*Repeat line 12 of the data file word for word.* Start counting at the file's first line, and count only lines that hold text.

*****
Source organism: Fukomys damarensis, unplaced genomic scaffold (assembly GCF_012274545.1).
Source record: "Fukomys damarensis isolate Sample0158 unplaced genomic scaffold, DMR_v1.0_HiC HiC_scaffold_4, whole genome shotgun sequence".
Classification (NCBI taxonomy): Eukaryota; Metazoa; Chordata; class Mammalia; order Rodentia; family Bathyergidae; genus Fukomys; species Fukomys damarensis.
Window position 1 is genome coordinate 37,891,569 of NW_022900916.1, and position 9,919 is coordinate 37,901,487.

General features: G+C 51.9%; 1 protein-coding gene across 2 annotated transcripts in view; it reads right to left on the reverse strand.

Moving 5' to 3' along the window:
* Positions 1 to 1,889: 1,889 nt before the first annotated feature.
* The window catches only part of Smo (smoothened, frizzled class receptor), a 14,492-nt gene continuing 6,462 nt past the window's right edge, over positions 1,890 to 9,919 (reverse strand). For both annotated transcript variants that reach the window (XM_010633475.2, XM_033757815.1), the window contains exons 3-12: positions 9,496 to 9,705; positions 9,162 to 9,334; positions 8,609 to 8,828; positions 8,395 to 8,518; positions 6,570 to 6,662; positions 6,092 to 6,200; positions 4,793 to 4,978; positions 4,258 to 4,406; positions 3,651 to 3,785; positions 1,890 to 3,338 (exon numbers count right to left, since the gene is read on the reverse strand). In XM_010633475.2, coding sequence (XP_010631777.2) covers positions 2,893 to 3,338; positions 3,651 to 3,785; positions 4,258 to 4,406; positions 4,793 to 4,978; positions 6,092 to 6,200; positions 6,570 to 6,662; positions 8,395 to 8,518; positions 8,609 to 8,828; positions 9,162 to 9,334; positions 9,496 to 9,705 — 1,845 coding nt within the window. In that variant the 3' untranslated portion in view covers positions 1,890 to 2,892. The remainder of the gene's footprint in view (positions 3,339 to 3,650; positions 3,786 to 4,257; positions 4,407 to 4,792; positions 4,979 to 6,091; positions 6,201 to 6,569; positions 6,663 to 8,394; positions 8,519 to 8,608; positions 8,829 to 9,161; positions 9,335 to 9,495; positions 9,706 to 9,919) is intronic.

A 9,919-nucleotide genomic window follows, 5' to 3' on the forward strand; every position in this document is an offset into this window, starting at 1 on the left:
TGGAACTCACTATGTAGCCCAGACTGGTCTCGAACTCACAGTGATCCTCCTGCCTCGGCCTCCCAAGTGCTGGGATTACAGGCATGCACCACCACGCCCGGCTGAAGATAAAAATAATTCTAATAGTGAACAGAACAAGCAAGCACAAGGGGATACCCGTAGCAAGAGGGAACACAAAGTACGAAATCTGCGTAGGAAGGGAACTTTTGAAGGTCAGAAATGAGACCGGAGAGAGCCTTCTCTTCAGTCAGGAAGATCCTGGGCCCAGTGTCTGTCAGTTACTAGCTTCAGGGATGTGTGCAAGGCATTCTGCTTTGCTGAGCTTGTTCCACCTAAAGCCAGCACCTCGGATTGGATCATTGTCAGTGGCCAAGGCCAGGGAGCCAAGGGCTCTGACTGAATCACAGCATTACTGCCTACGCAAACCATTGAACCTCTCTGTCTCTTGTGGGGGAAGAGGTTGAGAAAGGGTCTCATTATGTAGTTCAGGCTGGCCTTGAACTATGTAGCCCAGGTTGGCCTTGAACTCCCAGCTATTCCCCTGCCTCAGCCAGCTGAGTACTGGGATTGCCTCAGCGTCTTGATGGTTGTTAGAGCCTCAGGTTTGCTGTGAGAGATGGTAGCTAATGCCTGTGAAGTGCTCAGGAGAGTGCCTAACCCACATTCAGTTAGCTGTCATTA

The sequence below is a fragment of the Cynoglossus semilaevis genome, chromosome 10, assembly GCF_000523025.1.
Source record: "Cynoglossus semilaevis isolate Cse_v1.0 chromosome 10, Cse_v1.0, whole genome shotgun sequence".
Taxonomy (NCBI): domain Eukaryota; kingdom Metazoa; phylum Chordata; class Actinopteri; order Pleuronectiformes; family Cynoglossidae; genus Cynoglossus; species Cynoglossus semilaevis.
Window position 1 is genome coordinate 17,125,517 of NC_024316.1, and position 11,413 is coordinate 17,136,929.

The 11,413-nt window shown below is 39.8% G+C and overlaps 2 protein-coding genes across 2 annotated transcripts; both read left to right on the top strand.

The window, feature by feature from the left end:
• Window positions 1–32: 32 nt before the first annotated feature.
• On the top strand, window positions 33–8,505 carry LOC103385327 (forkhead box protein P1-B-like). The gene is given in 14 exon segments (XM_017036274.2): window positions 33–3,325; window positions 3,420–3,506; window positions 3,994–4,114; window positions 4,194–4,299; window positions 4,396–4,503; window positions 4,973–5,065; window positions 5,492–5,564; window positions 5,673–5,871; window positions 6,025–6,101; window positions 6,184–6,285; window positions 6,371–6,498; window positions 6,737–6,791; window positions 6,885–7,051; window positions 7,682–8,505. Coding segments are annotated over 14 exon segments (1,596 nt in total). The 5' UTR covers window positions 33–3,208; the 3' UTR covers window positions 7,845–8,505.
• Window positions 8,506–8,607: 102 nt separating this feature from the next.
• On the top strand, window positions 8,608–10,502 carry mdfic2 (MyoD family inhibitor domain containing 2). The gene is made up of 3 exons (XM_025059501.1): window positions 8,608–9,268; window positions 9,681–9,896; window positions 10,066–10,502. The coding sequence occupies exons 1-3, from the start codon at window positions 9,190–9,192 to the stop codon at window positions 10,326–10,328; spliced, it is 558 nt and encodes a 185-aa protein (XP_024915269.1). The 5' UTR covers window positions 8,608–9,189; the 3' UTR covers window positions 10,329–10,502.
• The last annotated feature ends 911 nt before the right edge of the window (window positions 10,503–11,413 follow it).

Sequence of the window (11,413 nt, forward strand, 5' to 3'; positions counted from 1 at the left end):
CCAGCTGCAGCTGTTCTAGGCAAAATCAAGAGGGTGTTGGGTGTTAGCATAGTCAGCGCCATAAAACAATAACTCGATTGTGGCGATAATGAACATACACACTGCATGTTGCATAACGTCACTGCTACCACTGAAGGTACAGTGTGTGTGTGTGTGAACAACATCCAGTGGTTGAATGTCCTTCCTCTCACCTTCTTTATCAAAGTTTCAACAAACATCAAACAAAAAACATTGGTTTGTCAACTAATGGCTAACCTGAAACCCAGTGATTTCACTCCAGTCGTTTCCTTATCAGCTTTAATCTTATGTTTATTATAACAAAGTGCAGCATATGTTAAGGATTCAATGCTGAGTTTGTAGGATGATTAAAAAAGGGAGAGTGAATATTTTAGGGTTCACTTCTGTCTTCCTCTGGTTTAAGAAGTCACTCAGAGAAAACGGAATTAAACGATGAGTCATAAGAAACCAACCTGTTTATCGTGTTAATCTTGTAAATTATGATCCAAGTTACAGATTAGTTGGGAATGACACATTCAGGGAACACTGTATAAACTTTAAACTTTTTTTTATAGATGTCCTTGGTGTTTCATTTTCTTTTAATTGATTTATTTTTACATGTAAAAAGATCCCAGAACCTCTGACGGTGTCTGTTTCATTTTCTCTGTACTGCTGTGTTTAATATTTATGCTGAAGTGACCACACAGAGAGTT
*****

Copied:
Source record: "Cynoglossus semilaevis isolate Cse_v1.0 chromosome 10, Cse_v1.0, whole genome shotgun sequence".